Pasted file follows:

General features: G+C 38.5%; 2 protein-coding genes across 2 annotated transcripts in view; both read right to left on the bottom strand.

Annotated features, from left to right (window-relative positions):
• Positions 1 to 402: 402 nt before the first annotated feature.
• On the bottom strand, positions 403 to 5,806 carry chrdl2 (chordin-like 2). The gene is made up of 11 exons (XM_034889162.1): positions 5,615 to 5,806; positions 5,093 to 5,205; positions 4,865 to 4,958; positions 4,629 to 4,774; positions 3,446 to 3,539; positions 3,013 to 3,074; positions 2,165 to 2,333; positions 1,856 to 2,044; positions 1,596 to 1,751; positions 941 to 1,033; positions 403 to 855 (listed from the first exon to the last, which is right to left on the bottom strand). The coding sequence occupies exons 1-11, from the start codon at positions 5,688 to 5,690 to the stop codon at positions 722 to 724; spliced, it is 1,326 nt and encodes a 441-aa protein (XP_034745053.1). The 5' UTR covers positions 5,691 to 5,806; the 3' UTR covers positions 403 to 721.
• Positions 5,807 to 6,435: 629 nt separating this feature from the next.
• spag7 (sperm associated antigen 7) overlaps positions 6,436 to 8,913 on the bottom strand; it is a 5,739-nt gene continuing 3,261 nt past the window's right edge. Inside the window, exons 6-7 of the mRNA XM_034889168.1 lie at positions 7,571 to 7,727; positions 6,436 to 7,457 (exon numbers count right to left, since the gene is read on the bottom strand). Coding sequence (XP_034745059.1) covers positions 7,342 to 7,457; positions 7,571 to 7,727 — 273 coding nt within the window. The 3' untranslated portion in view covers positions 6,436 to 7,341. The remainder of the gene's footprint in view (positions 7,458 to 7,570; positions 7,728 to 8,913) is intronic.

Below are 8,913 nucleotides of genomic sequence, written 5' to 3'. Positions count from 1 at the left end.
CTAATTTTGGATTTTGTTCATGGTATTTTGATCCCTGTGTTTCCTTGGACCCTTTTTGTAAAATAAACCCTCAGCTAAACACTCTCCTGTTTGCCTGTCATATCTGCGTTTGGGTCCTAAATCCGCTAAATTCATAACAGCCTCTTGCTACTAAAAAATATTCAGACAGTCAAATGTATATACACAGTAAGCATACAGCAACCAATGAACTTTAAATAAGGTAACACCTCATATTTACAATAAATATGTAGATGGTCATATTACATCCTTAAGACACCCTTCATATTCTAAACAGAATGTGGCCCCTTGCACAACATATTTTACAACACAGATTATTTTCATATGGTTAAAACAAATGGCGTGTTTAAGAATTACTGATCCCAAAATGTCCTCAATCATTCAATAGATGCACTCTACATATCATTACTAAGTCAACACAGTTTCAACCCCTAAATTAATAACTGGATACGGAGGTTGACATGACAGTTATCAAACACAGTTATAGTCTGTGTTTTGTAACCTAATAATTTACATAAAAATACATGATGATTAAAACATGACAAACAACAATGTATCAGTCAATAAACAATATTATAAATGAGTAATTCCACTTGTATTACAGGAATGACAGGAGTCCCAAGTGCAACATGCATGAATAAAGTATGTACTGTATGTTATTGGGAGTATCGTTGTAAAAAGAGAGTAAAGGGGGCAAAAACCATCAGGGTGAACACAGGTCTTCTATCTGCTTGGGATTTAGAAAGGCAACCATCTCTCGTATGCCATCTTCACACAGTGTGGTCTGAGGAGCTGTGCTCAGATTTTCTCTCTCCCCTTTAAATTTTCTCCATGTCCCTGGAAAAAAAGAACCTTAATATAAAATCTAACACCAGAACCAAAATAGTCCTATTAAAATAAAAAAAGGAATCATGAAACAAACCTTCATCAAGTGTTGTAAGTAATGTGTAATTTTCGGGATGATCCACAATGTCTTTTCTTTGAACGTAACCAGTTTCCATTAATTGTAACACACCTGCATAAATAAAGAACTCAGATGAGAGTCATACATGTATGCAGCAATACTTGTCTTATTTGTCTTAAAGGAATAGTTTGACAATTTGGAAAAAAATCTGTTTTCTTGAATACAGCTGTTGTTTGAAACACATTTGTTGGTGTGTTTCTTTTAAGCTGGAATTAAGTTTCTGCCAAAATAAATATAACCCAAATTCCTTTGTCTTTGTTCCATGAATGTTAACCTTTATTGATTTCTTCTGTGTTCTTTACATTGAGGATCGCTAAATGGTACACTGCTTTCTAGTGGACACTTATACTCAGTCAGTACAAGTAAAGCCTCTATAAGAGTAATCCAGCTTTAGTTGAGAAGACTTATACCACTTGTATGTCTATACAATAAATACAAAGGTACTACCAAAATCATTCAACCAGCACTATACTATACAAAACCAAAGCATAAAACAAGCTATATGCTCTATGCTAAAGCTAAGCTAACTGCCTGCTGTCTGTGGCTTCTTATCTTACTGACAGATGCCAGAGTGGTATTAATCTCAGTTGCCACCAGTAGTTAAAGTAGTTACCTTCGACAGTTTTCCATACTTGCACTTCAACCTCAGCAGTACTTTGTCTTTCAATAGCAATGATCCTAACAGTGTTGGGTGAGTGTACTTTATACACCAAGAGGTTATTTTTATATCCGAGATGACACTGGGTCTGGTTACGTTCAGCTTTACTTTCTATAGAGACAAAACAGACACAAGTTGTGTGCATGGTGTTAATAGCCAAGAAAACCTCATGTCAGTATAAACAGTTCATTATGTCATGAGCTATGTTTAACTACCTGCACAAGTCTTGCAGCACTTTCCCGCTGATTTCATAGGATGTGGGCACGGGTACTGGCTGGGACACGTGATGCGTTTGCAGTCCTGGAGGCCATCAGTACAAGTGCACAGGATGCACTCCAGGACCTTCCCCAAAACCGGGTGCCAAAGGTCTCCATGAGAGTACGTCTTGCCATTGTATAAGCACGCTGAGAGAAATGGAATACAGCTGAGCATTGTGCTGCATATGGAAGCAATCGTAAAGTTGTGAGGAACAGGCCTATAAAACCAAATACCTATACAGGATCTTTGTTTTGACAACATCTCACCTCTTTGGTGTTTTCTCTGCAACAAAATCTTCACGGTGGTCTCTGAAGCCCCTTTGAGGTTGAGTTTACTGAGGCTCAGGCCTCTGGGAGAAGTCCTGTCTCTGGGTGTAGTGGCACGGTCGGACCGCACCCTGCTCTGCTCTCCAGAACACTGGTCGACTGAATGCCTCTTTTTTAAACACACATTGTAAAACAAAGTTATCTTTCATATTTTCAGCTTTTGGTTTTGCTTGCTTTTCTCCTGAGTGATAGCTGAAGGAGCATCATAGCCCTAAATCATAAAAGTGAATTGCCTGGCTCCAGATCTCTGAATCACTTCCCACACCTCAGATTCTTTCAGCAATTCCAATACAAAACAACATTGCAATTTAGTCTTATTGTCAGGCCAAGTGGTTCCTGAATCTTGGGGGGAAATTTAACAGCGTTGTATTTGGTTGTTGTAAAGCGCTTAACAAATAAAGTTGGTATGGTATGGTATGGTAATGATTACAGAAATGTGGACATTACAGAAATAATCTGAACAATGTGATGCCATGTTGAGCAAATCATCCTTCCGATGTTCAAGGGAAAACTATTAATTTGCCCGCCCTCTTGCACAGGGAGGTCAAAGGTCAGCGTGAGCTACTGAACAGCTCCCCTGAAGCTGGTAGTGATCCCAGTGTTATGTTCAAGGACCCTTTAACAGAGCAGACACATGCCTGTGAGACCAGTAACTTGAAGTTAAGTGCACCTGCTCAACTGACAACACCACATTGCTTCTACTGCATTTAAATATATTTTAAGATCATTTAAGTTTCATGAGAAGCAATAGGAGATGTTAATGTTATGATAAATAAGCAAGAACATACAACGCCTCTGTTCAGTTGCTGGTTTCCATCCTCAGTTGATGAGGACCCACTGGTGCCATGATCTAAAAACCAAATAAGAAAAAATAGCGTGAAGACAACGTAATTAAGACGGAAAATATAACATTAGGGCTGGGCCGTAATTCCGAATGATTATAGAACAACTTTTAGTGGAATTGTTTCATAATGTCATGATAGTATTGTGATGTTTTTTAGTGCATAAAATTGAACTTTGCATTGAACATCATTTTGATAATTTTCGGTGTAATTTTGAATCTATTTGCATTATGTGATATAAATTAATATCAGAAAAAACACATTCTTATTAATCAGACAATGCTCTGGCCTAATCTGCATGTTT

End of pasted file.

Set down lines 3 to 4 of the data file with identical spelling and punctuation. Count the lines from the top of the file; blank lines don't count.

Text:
• Positions 1 to 402: 402 nt before the first annotated feature.
• On the bottom strand, positions 403 to 5,806 carry chrdl2 (chordin-like 2). The gene is made up of 11 exons (XM_034889162.1): positions 5,615 to 5,806; positions 5,093 to 5,205; positions 4,865 to 4,958; positions 4,629 to 4,774; positions 3,446 to 3,539; positions 3,013 to 3,074; positions 2,165 to 2,333; positions 1,856 to 2,044; positions 1,596 to 1,751; positions 941 to 1,033; positions 403 to 855 (listed from the first exon to the last, which is right to left on the bottom strand). The coding sequence occupies exons 1-11, from the start codon at positions 5,688 to 5,690 to the stop codon at positions 722 to 724; spliced, it is 1,326 nt and encodes a 441-aa protein (XP_034745053.1). The 5' UTR covers positions 5,691 to 5,806; the 3' UTR covers positions 403 to 721.